Today, I spoke to Lylah Alphonse, who is a full-time editor and writer at the Boston Globe and the managing editor at  In this interview, Lylah reviews how to become a freelancer, why you need to be a writer and an editor, and how to pitch the media.

How does someone get started in freelancing? How did you originally choose that type of career?

My advice to anyone who wants to get started in freelancing would be consider non-traditional media — that is, don’t turn your nose up at the idea of writing for an online publication. Start a blog to showcase your writing or as a place to collect all of your virtual clips. Read as much as you can, and write your take on events, your reactions, and your opinions on your blog. Don’t expect to make your living by writing (or editing, or shooting and producing video) right away, but keep at it and don’t get discouraged — every opportunity is a little more experience under your belt.

My freelance career came about by accident. I’ve been a full time editor at The Boston Globe since 1994, so I started my freelance career by writing for some of my colleagues. A few years ago, it occurred to me that I could write elsewhere as well, as long as it didn’t conflict with my work at The Globe, and so I dove in. I’m working on building my own brand outside of the editing work I do at the Globe, and so far it’s been extremely satisfying.

What would you say your major strength is: writing or editor or both?

Both. I don’t think you can have one without the other. You need to hone your editing skills (copy editing and enterprise or story editing) in order to write effectively, since the way you write depends on the subject of the article and the medium in which it will appear.

You typically write about money and childcare, which are two completely different topics. How do you juggle both?

I’m a mom and step mom to five kids, age 16 to 3; I’m the breadwinner for our household, and I work full time outside of the home and freelance at night. So, basically, I write about what I know (or about what I know how to research): Parenting, work-life balance, career, and money. Parenting topics and career/finance topics seem very different, but there’s actually a good amount of overlap. A lot of the skills you develop in order to be successful in your career translate well to parenting, and vice versa. And a lot of the money management you do at work is similar to what you do as the breadwinner at home, just on a different scale.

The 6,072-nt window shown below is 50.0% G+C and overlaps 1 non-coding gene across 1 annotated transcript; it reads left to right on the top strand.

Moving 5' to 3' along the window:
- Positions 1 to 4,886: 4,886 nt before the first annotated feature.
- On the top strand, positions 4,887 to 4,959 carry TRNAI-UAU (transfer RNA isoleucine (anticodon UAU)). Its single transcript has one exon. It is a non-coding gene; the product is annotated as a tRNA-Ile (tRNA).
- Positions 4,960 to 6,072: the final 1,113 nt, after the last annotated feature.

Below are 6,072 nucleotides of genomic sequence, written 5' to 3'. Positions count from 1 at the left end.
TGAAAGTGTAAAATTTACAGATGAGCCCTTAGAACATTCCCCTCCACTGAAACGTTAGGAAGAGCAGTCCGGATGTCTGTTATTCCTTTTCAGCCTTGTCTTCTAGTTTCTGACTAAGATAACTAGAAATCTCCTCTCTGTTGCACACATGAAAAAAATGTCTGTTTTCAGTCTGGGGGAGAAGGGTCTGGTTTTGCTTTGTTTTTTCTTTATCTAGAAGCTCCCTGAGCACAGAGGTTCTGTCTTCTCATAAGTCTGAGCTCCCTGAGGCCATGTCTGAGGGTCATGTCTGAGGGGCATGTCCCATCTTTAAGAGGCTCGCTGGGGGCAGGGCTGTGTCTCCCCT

Where do you think you’ll be in five years? Where will your industry be?

In five years, I’d love to have a good amount of flexibility in my career, so that I can set my own schedule and better juggle my life — work, family, and self. I’m not sure where the newspaper industry will be in five years, but I firmly believe that there will always be a need for good writers and reporters and solid editors, no matter the medium.

You must get a lot of pitches each day. How do you decide which ones you want to write about?

You’re right — I do get a lot of pitches! I try to respond to all of them, even if just to say that I’m not interested, but some days I’m just not able to. I wrote a post some time ago, about how to write a press release that gets noticed and I think the ones I decide to pursue follow those guidelines, for the most part. If it’s obvious that the PR person has taken the time to see what I write about, then I’m more likely to take a closer look at the pitch. But if a pitch is poorly written, gimmicky, has my name spelled wrong, or is for something that clearly doesn’t appeal to my main readers, I hit “delete” right away.

Lylah Alphonse is a full-time editor and writer at the Boston Globe, where she’s worked since 1994. She’s also a freelance writer, editor, and blogger: She writes about parenting issues for the parenting blog, Child Caring, and about juggling career and parenthood at The 36-Hour Day at, where she’s also the Managing Editor. She weighs in on work and money issues for, and writes articles, profiles, book and product reviews for The Boston Globe.